Last July we wrote Part 1 of Importing Orchids where we discussed the benefits and some of the difficulties of purchasing orchids overseas. In the July newsletter it wasn't called part 1 because we never expected to have to write a Part 2. Unfortunately, the story didn't end after surmounting the difficulties of obtaining import permits. Once the permits were obtained, unbeknownst to me, I was only half way there. The problems that I would experience trying to pay for the plants, purchased from a grower who did not yet accept Visa/MasterCard, were yet to be realized. The reason that so much time has elapsed since writing part 1 is that I just managed to obtain the plants last month! The original intent to purchase began last April, and the entire process was completed in October - talk about long term shopping!
In order to pay for the orchids, which were being purchased from Australia, the original idea was to determine the exchange rate and do some arithmetic and simply send the grower a check. Unfortunately, he claimed that his bank would not accept such payment and recommended a wire transfer. I checked with my bank and found that a wire transfer would cost $40US and an additional $20US for the currency exchange. Because this seemed too expensive a way to pay for about $200US of orchids, I sought other means.
Becoming quite creative, I even tried to have the grower's personal Visa Card credited with an amount equal to the purchase price. Unfortunately, I couldn't get a merchant or bank to do this transaction for me, and when I called Visa about the idea, they told me to forget it.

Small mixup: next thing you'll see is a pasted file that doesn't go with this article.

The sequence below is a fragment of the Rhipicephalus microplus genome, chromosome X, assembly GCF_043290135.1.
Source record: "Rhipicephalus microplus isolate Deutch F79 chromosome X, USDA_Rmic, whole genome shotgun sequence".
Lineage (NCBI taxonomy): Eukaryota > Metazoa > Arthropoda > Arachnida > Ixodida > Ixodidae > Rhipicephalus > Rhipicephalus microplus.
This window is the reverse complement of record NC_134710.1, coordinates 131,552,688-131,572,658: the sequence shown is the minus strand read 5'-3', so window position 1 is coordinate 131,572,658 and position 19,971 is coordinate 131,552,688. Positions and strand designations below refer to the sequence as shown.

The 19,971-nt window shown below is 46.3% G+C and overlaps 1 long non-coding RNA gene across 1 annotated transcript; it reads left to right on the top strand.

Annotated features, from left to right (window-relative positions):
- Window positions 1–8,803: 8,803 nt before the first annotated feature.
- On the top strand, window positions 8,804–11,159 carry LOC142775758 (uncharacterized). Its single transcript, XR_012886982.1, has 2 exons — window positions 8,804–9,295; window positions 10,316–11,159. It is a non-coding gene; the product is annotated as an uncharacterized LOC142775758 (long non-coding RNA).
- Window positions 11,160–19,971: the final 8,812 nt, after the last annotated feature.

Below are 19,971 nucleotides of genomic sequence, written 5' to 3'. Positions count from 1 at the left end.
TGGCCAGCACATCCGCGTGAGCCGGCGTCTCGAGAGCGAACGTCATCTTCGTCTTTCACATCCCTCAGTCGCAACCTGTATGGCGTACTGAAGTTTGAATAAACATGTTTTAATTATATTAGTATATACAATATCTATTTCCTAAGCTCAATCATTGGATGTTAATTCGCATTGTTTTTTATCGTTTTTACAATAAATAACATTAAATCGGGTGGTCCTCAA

Finally, a banker told me about foreign drafts. A foreign draft is a check that a regional or commercial bank can create, much like a cashier's check that is accepted internationally as representing a country's currency. The exchange rate will already have been calculated and the amount prepaid. Unfortunately, my bank was neither a regional bank nor a commercial bank. Bank of America is one of the area banks that can create foreign drafts, but up until recently I didn't bank at BofA. You can rightly assume that I bank there now.
The story has a happy ending, but one that only perseverance can obtain. this is why I would recommend that if you decide to shop overseas for orchids, begin early, obtain the requisite permits and also be sure you bank can create foreign drafts (cost was $5). If your bank cannot create foreign drafts, open an account at BofA just for the purpose of making foreign payments. -RS
November Grower's Tip
Do you have pests in your greenhouse? How about spider mites on your Phalaenopsis? Ants in your Cattleyas or anywhere else in the greenhouse? If this is a problem that has plagued you and yet you don't like to use chemical sprays, then a flea bomb may be the perfect solution for you. Yes, the active ingredients are pretty nasty, but you won't have direct contact with them and they do kill most of the pests that are so difficult to eliminate from the greenhouse. the active ingredients are metheprene and permethrine and, while they are quite toxic to difficult pests (and humans), will not harm the plants. Be sure to use in an enclosed greenhouse area when you are not in the area. Never use around any area where food is present and do read the label before using. The editor has tried this in his greenhouse with very satisfying results. - RS